Today we continue the “Temperament and Travel” series, featuring bi-weekly advice for traveling with children of each and every temperament. In case you missed it, the previous post in this series offers advice for Travel with a High-Energy Child. Today we look at his counterpart, with advice for Travel with a Low-Energy Child. Does this sound familiar to you?
Portrait of the Low-Energy Child:
The low-energy child is more relaxed and content to sit still for long periods of time than many of his peers–and possibly siblings. He willing to play with toys in one area of the room, or calmly watch TV without needing other activities (toys!) at the same time. He’s he able to stay mentally engaged for long periods of time, eg. while looking at books or works on a picture, without getting antsy. But while this all may sound like the recipe for an easy traveler, he can also use up his energy reserves quickly during active travel and stimulating new experiences. And when paired with high-energy parents or siblings, a successful family trip together requires thoughtful planning.
Advice for Travel with a Low-Energy Child:
This child not only tends to show a tolerance for stroller use much longer than some children, but at times he may even prefer to sit and be strolled on your vacation, and that’s just fine (see recommended travel strollers here). Simply taking in the new surroundings may be using much of his energy (especially if he is also of a Cautious or Slow-Adapting temperament–tips on those to come!). For easier travel and successful family vacations with the low-energy child, consider these points:
Choose a travel stroller that will accommodate a higher upper weight limit and longer legs (strollers rated to 40+ lbs), and you will likely get your money’s worth as you continue to use it for trips during the preschool years.
If a younger sibling arrives on the scene, consider the double and twin travel strollers that also accommodate longer legs (generally NOT the front-and-back double strollers). Or look at “buggy board” options (there are several buggy boards listed here) that will work with your younger child’s single stroller, giving the option of hitching a ride when needed without need of a twin stroller. Just be sure the buggy board is compatible with your type of stroller and ensure that its maximum weight allowance is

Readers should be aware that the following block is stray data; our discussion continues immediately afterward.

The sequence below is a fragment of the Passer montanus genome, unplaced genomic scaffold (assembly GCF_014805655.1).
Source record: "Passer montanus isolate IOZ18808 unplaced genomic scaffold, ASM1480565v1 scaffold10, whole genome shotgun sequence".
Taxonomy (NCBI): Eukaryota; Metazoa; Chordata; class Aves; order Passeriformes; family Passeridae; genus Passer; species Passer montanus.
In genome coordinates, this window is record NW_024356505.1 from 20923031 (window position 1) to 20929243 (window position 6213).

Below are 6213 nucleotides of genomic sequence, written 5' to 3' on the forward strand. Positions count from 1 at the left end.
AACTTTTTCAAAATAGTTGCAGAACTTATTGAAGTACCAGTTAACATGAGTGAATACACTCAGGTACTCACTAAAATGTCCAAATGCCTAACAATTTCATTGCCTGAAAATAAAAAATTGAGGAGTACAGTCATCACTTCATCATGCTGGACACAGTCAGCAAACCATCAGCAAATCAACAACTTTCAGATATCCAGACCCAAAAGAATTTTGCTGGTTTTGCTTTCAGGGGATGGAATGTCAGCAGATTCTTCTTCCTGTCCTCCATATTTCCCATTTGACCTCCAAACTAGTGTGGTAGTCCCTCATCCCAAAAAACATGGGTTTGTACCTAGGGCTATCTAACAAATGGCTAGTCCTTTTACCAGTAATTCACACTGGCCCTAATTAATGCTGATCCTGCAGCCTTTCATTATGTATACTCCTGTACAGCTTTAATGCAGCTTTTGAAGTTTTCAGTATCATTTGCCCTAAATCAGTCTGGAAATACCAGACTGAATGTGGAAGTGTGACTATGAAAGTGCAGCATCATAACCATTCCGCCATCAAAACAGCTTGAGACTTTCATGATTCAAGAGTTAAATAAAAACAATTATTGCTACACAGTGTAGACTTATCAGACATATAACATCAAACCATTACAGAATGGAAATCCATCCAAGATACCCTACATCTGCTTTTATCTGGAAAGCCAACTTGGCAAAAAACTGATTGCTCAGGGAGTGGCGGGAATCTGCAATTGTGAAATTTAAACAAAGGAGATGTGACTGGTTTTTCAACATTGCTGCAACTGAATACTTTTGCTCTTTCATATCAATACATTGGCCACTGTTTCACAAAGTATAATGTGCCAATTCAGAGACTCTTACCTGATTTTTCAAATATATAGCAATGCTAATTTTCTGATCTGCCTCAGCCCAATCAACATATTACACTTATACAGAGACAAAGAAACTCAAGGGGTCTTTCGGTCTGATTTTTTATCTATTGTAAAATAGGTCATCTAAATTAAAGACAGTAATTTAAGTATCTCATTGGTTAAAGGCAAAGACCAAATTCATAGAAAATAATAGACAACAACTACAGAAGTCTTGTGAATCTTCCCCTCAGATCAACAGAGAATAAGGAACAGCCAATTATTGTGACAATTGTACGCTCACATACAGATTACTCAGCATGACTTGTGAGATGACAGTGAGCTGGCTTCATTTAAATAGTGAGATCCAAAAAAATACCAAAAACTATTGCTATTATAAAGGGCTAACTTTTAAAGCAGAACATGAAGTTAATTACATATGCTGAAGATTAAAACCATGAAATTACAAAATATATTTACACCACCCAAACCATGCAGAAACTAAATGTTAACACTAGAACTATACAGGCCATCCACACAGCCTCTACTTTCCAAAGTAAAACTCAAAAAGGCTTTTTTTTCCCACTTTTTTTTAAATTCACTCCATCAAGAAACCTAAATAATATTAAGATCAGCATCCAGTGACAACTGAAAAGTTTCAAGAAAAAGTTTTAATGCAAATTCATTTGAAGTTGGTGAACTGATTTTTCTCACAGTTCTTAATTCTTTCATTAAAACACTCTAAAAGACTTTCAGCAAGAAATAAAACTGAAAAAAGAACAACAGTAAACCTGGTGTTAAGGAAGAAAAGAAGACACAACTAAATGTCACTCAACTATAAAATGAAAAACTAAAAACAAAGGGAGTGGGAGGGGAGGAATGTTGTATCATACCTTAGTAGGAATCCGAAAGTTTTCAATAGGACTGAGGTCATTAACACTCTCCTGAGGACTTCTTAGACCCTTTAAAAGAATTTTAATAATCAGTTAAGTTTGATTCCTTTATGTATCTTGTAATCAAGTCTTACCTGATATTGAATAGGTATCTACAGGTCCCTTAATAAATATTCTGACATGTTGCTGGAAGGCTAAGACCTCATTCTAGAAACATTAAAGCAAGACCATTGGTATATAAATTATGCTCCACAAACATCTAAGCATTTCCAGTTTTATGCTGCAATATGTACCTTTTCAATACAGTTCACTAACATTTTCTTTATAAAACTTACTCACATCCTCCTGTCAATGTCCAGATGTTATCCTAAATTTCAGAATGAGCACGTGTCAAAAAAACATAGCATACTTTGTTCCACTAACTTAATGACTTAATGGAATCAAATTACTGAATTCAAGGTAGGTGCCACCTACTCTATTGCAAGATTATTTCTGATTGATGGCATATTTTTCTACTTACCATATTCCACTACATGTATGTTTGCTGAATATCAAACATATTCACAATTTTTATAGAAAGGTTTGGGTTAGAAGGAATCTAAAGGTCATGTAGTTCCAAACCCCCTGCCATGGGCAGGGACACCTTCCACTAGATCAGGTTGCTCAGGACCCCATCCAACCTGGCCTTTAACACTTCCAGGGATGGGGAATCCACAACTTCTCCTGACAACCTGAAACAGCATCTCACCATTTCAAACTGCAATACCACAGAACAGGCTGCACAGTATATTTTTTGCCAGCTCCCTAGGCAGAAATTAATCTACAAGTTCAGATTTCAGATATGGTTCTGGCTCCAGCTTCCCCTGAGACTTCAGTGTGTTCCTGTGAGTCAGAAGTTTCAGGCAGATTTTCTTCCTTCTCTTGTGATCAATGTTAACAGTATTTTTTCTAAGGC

When planning your itinerary, build in the all-critical down time he will need each day, even if that’s time to simply sit and color with a snack in the hotel room while you review the day’s vacation photos. Or to rest in the car while you drive back from an outing or to your next destination. This will be especially important on days when you plan to dine out in the evenings.
Plan vacations packed with more sit-and-do activities than the walk-and-see variety, like building sand castles or watching sharks and jellyfish at the aquarium.
When flying with a low-energy child, don’t let his ability to sit long periods without complaint fool you. If he’s not a very frequent flyer–or is too young to remember that last flight well, the many new faces, sounds, and stimulation of the unfamiliar surroundings may also be tapping his energy reserves–much more than yours! Keep in mind that some children need a chance to recharge their batteries even after a long flight.
And remember, under no circumstances should you leave hotel or home without an extra energy snack reserved just for this traveler!
Personal note: My eldest daughter (shown above) was very content to observe the world from the baby carrier and stroller, and as a friend described, even as a baby she seemed to “devour the world with her eyes.” When she got older, we discovered she is a very talented artist–and I soon realized that every place we visited together she was probably “seeing” about three times more than we were. I wouldn’t say she uses less energy than the rest of us at all, she just uses it differently.
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More tips and advice are on the way! For help for planning travel of every kind–with babies and children of every temperament–in Travels with Baby: The Ultimate Guide for Planning Travel with Your Baby, Toddler, and Preschooler.
Read More from the Temperament and Travel Series:
Shelly Rivoli, author of the award-winning Travels with Baby guidebooks
What?! Your kids aren’t babies anymore? Head over to Family Travel 411